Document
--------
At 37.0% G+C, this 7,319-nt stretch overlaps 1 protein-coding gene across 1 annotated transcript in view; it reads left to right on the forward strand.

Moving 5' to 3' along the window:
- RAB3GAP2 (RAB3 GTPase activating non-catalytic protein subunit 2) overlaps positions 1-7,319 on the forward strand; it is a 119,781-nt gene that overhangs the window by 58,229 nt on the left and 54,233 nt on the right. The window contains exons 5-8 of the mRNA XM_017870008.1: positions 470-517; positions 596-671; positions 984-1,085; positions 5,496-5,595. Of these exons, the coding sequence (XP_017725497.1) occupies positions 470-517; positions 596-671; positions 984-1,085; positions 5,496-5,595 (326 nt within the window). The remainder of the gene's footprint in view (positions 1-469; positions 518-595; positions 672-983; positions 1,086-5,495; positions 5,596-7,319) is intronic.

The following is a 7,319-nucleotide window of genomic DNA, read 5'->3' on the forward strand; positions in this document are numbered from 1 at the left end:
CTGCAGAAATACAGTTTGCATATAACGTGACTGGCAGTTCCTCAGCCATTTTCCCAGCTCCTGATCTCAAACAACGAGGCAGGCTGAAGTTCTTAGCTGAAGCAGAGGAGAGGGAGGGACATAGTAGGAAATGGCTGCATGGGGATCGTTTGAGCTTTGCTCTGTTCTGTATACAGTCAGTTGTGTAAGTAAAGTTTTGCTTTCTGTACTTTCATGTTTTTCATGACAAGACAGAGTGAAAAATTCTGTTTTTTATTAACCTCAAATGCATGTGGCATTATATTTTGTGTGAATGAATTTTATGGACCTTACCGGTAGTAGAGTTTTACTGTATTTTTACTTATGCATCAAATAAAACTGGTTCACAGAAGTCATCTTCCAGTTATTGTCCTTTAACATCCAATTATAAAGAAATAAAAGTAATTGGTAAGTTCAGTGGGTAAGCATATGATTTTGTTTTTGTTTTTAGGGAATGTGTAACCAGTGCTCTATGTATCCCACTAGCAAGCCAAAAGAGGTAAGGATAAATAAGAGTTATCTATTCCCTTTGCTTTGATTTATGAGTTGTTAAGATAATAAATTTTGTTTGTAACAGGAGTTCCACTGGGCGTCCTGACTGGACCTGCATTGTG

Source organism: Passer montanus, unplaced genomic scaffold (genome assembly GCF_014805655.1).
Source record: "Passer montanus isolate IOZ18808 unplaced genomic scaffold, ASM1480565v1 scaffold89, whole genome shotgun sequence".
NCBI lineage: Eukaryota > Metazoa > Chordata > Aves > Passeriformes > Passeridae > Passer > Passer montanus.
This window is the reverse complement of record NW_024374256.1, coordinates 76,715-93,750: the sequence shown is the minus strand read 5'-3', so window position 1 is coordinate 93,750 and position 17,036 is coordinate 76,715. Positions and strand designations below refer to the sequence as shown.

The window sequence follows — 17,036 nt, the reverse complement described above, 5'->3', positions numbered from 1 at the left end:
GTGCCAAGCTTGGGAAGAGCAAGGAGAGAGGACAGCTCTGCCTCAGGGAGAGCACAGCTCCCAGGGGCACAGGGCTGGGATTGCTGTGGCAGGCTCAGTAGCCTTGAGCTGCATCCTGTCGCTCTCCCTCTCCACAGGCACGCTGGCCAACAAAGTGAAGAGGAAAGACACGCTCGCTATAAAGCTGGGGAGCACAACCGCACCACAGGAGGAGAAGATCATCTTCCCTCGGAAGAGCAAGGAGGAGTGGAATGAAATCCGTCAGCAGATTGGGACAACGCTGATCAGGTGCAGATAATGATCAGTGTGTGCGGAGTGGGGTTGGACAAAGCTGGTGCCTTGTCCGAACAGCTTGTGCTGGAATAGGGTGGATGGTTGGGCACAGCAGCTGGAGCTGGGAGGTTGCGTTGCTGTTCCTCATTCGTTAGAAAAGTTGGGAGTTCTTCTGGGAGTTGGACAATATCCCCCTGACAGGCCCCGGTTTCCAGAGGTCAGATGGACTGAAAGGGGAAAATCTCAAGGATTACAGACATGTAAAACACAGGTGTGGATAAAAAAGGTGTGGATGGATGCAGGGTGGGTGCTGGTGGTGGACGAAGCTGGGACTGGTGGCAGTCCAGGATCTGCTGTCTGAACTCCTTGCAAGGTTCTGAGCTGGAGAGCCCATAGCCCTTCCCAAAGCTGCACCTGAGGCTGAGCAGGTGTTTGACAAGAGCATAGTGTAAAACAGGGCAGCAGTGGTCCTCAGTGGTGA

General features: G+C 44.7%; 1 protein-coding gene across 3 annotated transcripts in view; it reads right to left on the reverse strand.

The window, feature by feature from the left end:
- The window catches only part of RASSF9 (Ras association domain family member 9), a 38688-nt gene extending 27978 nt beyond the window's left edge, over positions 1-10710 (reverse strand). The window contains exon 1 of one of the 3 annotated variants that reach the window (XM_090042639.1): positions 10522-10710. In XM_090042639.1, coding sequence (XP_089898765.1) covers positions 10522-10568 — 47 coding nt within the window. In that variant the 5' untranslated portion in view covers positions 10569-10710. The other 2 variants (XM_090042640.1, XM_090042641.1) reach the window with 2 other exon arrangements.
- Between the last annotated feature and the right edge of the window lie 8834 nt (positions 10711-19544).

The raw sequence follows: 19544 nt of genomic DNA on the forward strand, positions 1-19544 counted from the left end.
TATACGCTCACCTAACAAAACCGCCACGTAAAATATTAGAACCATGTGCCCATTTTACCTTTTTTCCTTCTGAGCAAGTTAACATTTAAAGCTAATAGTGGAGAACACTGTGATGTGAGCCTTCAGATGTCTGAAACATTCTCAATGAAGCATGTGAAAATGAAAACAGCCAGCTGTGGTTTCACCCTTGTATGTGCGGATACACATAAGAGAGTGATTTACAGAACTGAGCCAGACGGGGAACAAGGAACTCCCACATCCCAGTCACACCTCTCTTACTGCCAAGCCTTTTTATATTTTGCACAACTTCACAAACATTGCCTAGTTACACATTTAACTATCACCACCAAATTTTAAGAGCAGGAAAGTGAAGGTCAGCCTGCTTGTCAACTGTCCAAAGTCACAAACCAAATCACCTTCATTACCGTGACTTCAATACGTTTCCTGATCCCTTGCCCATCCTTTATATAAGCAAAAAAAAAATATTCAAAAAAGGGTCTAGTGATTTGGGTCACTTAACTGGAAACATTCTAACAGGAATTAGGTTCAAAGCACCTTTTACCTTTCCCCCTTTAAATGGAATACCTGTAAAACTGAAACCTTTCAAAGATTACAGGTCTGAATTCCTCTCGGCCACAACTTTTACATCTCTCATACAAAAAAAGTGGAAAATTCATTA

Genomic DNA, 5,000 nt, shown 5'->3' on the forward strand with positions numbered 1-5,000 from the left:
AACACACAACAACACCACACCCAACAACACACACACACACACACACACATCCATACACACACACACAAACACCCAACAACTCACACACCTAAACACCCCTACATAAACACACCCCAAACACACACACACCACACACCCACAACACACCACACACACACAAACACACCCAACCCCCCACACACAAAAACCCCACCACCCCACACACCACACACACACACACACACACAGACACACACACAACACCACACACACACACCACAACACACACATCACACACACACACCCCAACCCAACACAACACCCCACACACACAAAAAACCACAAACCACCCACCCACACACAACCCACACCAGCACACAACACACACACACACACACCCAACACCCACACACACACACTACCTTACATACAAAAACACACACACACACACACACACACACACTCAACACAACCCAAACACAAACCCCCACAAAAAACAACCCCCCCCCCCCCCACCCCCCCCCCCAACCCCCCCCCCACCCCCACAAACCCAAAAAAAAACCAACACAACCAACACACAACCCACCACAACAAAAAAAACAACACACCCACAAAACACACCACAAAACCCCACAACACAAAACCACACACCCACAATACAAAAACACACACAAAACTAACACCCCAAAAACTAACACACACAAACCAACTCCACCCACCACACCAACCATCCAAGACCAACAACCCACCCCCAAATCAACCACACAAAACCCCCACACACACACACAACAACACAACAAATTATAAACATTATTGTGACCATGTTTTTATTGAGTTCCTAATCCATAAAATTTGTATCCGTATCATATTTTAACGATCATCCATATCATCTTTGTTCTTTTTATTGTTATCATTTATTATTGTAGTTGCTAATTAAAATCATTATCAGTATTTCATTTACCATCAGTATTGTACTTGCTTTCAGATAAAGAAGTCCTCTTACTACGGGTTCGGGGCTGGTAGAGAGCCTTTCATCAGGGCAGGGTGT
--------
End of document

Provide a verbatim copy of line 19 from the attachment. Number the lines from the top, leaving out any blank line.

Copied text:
AACACACAACAACACCACACCCAACAACACACACACACACACACACACATCCATACACACACACACAAACACCCAACAACTCACACACCTAAACACCCCTACATAAACACACCCCAAACACACACACACCACACACCCACAACACACCACACACACACAAACACACCCAACCCCCCACACACAAAAACCCCACCACCCCACACACCACACACACACACACACACACAGACACACACACAACACCACACACACACACCACAACACACACATCACACACACACACCCCAACCCAACACAACACCCCACACACACAAAAAACCACAAACCACCCACCCACACACAACCCACACCAGCACACAACACACACACACACACACCCAACACCCACACACACACACTACCTTACATACAAAAACACACACACACACACACACACACACACTCAACACAACCCAAACACAAACCCCCACAAAAAACAACCCCCCCCCCCCCCACCCCCCCCCCCAACCCCCCCCCCACCCCCACAAACCCAAAAAAAAACCAACACAACCAACACACAACCCACCACAACAAAAAAAACAACACACCCACAAAACACACCACAAAACCCCACAACACAAAACCACACACCCACAATACAAAAACACACACAAAACTAACACCCCAAAAACTAACACACACAAACCAACTCCACCCACCACACCAACCATCCAAGACCAACAACCCACCCCCAAATCAACCACACAAAACCCCCACACACACACACAACAACACAACAAATTATAAACATTATTGTGACCATGTTTTTATTGAGTTCCTAATCCATAAAATTTGTATCCGTATCATATTTTAACGATCATCCATATCATCTTTGTTCTTTTTATTGTTATCATTTATTATTGTAGTTGCTAATTAAAATCATTATCAGTATTTCATTTACCATCAGTATTGTACTTGCTTTCAGATAAAGAAGTCCTCTTACTACGGGTTCGGGGCTGGTAGAGAGCCTTTCATCAGGGCAGGGTGT